Seawards sentence example

seawards
  • Green mud abounds off the east coast of North America seawards of Cape Hatteras, also to the north of Cuba, and on the west off the coast of California.
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  • To every type of coast there may be related a special type of occupation and even of character; the deep and gloomy fjord, backed by almost impassable mountains, bred bold mariners whose only outlet for enterprise was seawards towards other lands - the viks created the vikings.
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  • Owing to the conflict of claims which grew out of the controversy, maritime states had to moderate their demands and base their pretensions to maritime dominion on the principle that it extended seawards from land.
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  • - Pilotage, lighting and buoying from London Bridge seawards.
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  • Compound gulfs are formed seawards by fracture and landwards by the overflowing of depressed land, e.g.
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  • The latter phenomenon is most clearly shown by the stripes of cold water along the west coasts of Africa and America, the current running along the coast tending to draw its water away seawards on the surface and the principle of continuity requiring the updraught of the cool deep layers to take its place.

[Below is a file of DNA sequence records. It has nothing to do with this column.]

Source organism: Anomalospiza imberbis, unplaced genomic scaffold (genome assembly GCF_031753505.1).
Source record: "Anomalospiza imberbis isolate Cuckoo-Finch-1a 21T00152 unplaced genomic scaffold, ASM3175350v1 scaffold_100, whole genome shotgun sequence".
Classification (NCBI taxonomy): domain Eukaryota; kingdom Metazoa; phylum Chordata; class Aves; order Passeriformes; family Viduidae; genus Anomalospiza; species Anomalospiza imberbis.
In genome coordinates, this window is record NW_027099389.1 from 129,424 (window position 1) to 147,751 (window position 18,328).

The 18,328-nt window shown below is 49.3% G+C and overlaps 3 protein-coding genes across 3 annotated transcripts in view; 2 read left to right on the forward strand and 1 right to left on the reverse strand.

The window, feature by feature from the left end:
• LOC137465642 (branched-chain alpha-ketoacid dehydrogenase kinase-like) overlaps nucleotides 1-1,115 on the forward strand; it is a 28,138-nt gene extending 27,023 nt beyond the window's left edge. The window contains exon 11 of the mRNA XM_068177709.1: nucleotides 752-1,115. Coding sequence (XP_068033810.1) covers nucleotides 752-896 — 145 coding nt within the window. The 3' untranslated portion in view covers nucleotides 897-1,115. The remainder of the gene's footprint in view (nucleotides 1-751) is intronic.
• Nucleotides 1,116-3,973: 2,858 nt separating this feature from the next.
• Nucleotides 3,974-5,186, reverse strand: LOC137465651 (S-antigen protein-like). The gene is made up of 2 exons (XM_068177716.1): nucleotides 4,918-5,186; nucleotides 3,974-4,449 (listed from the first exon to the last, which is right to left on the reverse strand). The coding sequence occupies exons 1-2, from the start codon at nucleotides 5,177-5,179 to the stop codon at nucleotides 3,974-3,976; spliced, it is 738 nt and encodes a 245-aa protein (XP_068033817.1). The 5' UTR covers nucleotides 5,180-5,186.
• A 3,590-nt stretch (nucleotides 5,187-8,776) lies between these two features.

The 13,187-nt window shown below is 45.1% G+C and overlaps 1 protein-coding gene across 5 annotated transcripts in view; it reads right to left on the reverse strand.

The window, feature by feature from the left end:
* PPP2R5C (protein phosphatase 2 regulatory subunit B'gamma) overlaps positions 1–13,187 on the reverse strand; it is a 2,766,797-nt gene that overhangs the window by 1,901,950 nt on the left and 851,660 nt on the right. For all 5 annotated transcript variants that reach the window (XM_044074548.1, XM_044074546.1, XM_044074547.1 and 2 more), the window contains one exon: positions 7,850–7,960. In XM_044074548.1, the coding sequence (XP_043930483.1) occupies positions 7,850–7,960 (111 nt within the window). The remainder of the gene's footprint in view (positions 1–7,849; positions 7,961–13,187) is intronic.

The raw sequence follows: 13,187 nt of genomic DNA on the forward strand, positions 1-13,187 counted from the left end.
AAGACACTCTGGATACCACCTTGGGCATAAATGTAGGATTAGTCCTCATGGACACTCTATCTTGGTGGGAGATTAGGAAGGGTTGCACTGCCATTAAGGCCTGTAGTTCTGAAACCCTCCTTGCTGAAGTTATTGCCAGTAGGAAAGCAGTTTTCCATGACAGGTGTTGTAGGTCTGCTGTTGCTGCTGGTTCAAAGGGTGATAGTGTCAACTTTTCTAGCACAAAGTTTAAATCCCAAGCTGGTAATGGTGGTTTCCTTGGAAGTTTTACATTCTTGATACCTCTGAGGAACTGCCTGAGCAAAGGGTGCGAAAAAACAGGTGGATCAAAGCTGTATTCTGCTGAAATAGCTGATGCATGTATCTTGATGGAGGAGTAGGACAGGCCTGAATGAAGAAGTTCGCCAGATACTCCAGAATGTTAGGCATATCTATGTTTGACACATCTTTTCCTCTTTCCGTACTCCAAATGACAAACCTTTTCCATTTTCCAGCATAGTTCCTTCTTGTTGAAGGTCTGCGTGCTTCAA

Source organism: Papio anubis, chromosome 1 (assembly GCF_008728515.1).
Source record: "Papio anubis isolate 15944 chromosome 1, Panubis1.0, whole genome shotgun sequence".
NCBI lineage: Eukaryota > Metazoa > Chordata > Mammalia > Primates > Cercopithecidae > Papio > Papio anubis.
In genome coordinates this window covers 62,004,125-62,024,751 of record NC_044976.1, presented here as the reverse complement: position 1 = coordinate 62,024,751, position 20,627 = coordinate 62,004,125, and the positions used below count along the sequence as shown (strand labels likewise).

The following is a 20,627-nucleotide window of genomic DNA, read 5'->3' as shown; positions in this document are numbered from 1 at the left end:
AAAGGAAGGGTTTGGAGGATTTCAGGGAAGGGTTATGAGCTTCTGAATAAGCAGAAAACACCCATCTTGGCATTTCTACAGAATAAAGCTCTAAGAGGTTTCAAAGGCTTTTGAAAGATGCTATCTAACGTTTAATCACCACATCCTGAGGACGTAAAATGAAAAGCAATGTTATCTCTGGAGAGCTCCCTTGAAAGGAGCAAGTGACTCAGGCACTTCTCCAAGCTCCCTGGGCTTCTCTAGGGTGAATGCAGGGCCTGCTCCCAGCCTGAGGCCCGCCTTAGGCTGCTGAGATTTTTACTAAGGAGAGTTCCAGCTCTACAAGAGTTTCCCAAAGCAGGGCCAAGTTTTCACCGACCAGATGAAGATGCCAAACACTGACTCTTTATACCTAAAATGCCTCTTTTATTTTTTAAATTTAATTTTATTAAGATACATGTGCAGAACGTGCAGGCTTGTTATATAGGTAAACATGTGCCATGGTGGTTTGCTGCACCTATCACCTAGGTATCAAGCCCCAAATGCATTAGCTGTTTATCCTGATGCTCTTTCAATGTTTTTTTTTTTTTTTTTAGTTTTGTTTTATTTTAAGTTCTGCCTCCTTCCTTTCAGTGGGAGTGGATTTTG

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  • The carses of the Forth extend seawards as far as Bo'ness and consist chiefly of raised beaches.
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  • Surrounded on all sides, save seawards, by French territory, the colony largely depends, economically, upon France, to which country most of the exports go.
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  • We thus obtain the following four main divisions of the continent: - (1) The coast plains - often fringed seawards by mangrove swamps - never stretching far from the coast, except on the lower courses of streams. Recent alluvial flats are found chiefly in the delta of the more important rivers.
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  • The first of the Canaanite immigrants were driven seawards by the masses which followed them.
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  • But so slight is the precipitation that the Juba alone has a permanent discharge seawards.
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  • But the quantity of water carried seawards varies within wide limits; for whereas, during the rainy season in summer and while the snows of winter are melting in spring, great volumes of water sweep down from the mountains, these broad rivers dwindle at other times to petty rivulets trickling among a waste of pebbles and boulders.
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